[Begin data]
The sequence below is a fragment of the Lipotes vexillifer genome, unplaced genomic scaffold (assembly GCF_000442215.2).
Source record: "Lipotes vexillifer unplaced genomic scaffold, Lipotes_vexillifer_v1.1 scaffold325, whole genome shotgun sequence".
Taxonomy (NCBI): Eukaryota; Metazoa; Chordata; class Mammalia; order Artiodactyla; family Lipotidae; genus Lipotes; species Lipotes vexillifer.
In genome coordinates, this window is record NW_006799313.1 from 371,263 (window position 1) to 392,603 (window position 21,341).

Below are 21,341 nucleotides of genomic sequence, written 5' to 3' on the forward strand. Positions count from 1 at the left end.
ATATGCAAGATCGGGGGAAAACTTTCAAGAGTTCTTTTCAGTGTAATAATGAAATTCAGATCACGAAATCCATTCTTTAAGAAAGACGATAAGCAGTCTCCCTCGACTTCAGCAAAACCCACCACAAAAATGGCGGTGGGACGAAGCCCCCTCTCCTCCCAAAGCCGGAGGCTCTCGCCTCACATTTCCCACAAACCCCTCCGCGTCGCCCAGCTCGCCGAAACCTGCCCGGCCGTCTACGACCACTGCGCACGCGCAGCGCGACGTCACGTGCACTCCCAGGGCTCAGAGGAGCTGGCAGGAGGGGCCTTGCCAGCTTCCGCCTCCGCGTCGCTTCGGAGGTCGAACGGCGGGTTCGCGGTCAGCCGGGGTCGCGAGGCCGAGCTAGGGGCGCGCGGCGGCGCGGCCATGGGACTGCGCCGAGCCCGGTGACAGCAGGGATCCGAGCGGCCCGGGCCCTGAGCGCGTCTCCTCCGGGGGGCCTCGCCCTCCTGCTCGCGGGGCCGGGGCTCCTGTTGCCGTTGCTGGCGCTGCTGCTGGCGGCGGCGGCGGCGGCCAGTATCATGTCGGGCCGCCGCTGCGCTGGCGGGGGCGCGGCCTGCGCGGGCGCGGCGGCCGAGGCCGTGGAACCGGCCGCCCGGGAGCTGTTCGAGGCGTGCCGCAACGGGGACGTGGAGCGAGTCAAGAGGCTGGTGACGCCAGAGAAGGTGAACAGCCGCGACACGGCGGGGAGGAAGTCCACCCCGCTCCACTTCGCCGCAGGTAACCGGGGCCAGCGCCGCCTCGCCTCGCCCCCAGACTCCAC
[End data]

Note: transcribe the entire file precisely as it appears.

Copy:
The sequence below is a fragment of the Lipotes vexillifer genome, unplaced genomic scaffold (assembly GCF_000442215.2).
Source record: "Lipotes vexillifer unplaced genomic scaffold, Lipotes_vexillifer_v1.1 scaffold325, whole genome shotgun sequence".
Taxonomy (NCBI): Eukaryota; Metazoa; Chordata; class Mammalia; order Artiodactyla; family Lipotidae; genus Lipotes; species Lipotes vexillifer.
In genome coordinates, this window is record NW_006799313.1 from 371,263 (window position 1) to 392,603 (window position 21,341).

Below are 21,341 nucleotides of genomic sequence, written 5' to 3' on the forward strand. Positions count from 1 at the left end.
ATATGCAAGATCGGGGGAAAACTTTCAAGAGTTCTTTTCAGTGTAATAATGAAATTCAGATCACGAAATCCATTCTTTAAGAAAGACGATAAGCAGTCTCCCTCGACTTCAGCAAAACCCACCACAAAAATGGCGGTGGGACGAAGCCCCCTCTCCTCCCAAAGCCGGAGGCTCTCGCCTCACATTTCCCACAAACCCCTCCGCGTCGCCCAGCTCGCCGAAACCTGCCCGGCCGTCTACGACCACTGCGCACGCGCAGCGCGACGTCACGTGCACTCCCAGGGCTCAGAGGAGCTGGCAGGAGGGGCCTTGCCAGCTTCCGCCTCCGCGTCGCTTCGGAGGTCGAACGGCGGGTTCGCGGTCAGCCGGGGTCGCGAGGCCGAGCTAGGGGCGCGCGGCGGCGCGGCCATGGGACTGCGCCGAGCCCGGTGACAGCAGGGATCCGAGCGGCCCGGGCCCTGAGCGCGTCTCCTCCGGGGGGCCTCGCCCTCCTGCTCGCGGGGCCGGGGCTCCTGTTGCCGTTGCTGGCGCTGCTGCTGGCGGCGGCGGCGGCGGCCAGTATCATGTCGGGCCGCCGCTGCGCTGGCGGGGGCGCGGCCTGCGCGGGCGCGGCGGCCGAGGCCGTGGAACCGGCCGCCCGGGAGCTGTTCGAGGCGTGCCGCAACGGGGACGTGGAGCGAGTCAAGAGGCTGGTGACGCCAGAGAAGGTGAACAGCCGCGACACGGCGGGGAGGAAGTCCACCCCGCTCCACTTCGCCGCAGGTAACCGGGGCCAGCGCCGCCTCGCCTCGCCCCCAGACTCCAC